The Problem is the Solution
Three principal fears preying on peoples’ minds are fuel costs, a fading economy and falling house prices. As the blame game begins and newspapers wallow in woe, we may with hindsight discover that the credit crisis was a blessing in disguise.
With the best will in the world, we all want an end to global warming (if only to stop the righteous rhetoric) but are not prepared to pay the price, either monetarily or metaphorically. It is always someone else’s responsibility or the fault of whichever government happens to be in office. Politicians know that attempting to engineer prices and dampen demand would lead to their expulsion and replacement by a more accommodating administration. Like the proverbial invisible hand in economics, rising fuel prices make us cut back, conserve and ultimately evolve. Necessity is the mother of invention such that higher energy costs act as the ultimate financial spur for alternatives. While fertile thinking is catalysed by crisis it must ultimately be fuelled with finance to bring ideas to fruition. Capitalism in its purest form provides the most efficient mechanism for doing so, which is why market forces have a crucial role to play. By allowing prices to find their natural level the unexpected but beneficial consequences will flow. Unfortunately, some who call themselves capitalists keep interfering in the pricing mechanism through regulation, protectionism or misdirected subsidies. It is unlikely that alternative energy will ever replace the sheer calorific force of fossil fuels but that is exactly the point. Without the treadmill of an ever-expanding economy we stand a chance of adapting in time to a lower equilibrium of energy supply and demand.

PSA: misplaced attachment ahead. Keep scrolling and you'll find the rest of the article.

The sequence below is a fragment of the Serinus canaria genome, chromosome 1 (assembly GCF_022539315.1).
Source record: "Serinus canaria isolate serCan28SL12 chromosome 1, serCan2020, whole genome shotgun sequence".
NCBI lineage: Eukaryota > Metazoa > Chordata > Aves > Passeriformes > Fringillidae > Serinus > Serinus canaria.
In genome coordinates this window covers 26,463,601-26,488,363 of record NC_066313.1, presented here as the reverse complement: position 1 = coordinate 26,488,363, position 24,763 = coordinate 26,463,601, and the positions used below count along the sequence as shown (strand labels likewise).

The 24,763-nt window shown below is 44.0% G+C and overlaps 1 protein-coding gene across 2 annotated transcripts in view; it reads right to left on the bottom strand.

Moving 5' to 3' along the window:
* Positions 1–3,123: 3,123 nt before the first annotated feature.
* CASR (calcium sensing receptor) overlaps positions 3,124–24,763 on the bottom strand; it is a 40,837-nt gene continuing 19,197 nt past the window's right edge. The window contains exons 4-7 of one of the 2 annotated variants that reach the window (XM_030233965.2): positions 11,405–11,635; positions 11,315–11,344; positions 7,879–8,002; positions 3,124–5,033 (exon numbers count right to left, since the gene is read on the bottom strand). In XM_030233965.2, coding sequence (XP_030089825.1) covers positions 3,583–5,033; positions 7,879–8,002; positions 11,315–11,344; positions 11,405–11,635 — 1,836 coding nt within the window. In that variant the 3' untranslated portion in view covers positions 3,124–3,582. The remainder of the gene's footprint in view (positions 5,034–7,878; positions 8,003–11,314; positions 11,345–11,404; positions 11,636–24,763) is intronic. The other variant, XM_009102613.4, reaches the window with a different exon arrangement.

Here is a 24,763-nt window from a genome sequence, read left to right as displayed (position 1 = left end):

This leads conveniently onto the next point about economic growth. We have become conditioned into treating any recession as the end of days, whereas as it should be appreciated for what it is; the ebb before the flow. Until recently we believed we had mastered both business and natural cycles to bring jobs and food for all. The credit and crop crises bear witness to the fallacy of this conviction. It is only in the aftermath that we can appreciate how much of the ‘growth’ in the New Millennium was artificial and not organic, leaving us with a legacy of liabilities. Like toxins that accumulate in the soil, debt-derived activity has rendered a barren economic landscape: one that will take decades to cleanse.
It is all too easy and convenient to pigeonhole the credit crisis in the banks and greed category. Rather, it is the end-result of a wider misplaced philosophy which demands permanent summer without the respite of winter. Anyone implying that nature could be a model for our future lifestyles will inevitably be called a hippy. One day we will come to comprehend that cyclicality is both normal and desirable. Synthetic growth through inflation and money creation is a false friend, or cuckoo in the nest. In the Victorian era price stability and prosperity were the natural product the Gold Standard’s guiding hand. If the Federal Reserve had allowed the recession to take its course after the technology bubble we would now be enjoying an equity bull market. Sadly, the events of 9/11 politicised central bank policy such that rates were slashed and financial restraints abandoned. Any form of contraction could not be contemplated, in case it was mistaken for weakness in the face of terror. Permanent economic growth became the new religious mantra and questioning its logic was akin to blasphemy. History may one day judge that America’s downfall was not caused by the terrorist without, but the inflationist within.